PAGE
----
कलङ्कः कस्तूरी रजनिकर बिम्बं जलमयं
कलाभिः कर्पूरै-र्मरकतकरण्डं निबिडितम् ।
अतस्त्वद्भोगेन प्रतिदिनमिदं रिक्तकुहरं
विधि-र्भूयो भूयो निबिडयति नूनं तव कृते
kalankah kasturi rajanikara bimbam jalamayam
kalabhih karpurair marataka karandam nibiditam
atas tvad bhogena pratidinam idam rikta kuharam
vidhir bhuyo nibidayati nunam tava krte
The dark zone of the moon is musk; the moon's orb is water;
The moon's phases they are camphor bits filling a box of ebony,
Which, when emptied daily by Your joys,
For Your sake, Brahma fills up again and again.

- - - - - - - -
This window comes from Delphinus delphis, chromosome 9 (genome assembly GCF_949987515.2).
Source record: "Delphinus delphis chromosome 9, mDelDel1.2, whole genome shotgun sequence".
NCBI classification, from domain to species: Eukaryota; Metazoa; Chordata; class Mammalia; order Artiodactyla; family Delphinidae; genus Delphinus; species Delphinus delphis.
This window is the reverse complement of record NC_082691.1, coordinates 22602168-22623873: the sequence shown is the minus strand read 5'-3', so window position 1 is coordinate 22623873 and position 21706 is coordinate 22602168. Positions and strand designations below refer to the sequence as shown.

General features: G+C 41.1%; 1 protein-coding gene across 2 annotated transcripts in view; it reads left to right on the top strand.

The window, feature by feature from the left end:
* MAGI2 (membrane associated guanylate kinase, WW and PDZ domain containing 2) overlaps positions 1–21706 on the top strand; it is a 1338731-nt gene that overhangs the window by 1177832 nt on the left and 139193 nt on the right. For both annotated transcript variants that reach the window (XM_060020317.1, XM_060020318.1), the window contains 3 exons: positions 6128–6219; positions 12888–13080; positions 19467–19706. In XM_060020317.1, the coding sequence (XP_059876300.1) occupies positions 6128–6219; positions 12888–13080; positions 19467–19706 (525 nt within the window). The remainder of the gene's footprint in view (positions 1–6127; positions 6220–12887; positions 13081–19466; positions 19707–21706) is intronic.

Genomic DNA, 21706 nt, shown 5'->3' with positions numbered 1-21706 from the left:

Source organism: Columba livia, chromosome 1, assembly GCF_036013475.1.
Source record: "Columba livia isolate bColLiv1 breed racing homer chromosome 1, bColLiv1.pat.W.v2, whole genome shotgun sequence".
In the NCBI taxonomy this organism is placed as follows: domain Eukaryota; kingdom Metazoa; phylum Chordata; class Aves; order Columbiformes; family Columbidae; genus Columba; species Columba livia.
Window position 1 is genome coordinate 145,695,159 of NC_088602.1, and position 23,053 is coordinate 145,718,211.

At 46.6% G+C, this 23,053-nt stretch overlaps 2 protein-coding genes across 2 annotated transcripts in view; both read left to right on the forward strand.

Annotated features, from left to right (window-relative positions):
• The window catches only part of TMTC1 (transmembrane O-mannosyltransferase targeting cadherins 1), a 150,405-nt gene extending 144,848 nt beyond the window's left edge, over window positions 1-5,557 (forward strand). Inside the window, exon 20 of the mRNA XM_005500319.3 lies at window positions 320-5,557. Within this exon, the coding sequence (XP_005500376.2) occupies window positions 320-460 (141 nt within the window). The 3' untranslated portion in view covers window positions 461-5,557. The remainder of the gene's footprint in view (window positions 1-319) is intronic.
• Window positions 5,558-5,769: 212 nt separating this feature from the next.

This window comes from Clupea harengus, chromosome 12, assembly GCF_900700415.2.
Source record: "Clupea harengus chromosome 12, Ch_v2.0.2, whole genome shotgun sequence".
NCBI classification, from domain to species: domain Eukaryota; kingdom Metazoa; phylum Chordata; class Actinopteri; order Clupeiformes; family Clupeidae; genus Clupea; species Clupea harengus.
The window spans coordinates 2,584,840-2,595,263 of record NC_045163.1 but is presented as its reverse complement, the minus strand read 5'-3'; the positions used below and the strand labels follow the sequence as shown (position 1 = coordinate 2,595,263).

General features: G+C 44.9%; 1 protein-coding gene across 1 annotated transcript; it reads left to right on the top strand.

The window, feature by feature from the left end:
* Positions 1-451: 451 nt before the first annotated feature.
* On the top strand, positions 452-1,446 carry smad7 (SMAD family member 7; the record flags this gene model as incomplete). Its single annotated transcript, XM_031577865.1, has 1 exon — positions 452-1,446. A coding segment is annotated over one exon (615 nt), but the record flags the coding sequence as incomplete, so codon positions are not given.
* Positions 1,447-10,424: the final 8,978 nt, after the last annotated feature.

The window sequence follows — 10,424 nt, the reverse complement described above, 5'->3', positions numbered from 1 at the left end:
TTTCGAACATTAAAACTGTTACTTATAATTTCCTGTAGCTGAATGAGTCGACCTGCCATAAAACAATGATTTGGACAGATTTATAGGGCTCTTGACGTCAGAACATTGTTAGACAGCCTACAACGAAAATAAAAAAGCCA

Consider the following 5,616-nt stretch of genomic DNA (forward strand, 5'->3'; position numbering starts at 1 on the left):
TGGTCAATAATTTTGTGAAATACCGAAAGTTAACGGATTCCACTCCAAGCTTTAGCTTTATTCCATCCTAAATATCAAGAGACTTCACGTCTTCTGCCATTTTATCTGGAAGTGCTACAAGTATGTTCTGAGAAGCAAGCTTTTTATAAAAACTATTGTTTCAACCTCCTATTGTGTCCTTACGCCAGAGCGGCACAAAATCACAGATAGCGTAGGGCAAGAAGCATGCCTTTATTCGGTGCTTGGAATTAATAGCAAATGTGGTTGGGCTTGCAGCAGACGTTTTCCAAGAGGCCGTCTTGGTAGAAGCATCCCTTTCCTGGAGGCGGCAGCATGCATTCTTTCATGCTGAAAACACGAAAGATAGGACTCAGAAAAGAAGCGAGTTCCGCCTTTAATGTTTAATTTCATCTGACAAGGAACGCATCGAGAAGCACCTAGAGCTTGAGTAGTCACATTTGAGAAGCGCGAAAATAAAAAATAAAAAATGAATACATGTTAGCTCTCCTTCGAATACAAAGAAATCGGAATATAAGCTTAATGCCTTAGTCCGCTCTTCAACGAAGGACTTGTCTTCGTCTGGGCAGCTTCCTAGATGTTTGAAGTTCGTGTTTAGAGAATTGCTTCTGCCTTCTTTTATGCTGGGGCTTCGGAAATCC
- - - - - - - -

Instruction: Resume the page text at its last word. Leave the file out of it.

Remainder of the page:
Verse 94 has a very complex structural content, representing beauty placed within the context of darkness or night, here referred to as the black “box of ebony”. The box is suggestive of a real existent object. We see that cosmolo­gical, psychological and theological entities are meant to create this picture of the negative aspect of beauty, which is of the nature of existence rather than of essence. Musk and camphor are favourite examples of objects which can change into precious essences in spite of being existent objects. The duality between existence and essence has been the cause of much philosophical controversy from scholastic times to the present day. Indian philosophy tends to speak in terms of existence, as when the Bhagavad Gita refers to the rasa, or taste of water, and identifies it with the absolute personality of Krishna himself who says, “I am the sapidity of the waters” (VII, 8). The composite picture presented in this verse brings existence and essence into relief as items that are contained in a black box belonging to the Goddess, who is supposed to expend them in the form of the joys that she might have during the course of each day. The moon is the presiding orb during the night, and it is in the context of the night that enjoyments of a negative order become operative, thus tending to make the essences disappear; either by permeation into the air, or by being changed into heat and light, as in the cases of musk and camphor respectively. Musk is a negative existent form of matter that spreads its perfume subtly throughout an enclosed room. The beauty of the night sky is compared to a jewel-box by philosophers like Kant and poets like Shelley.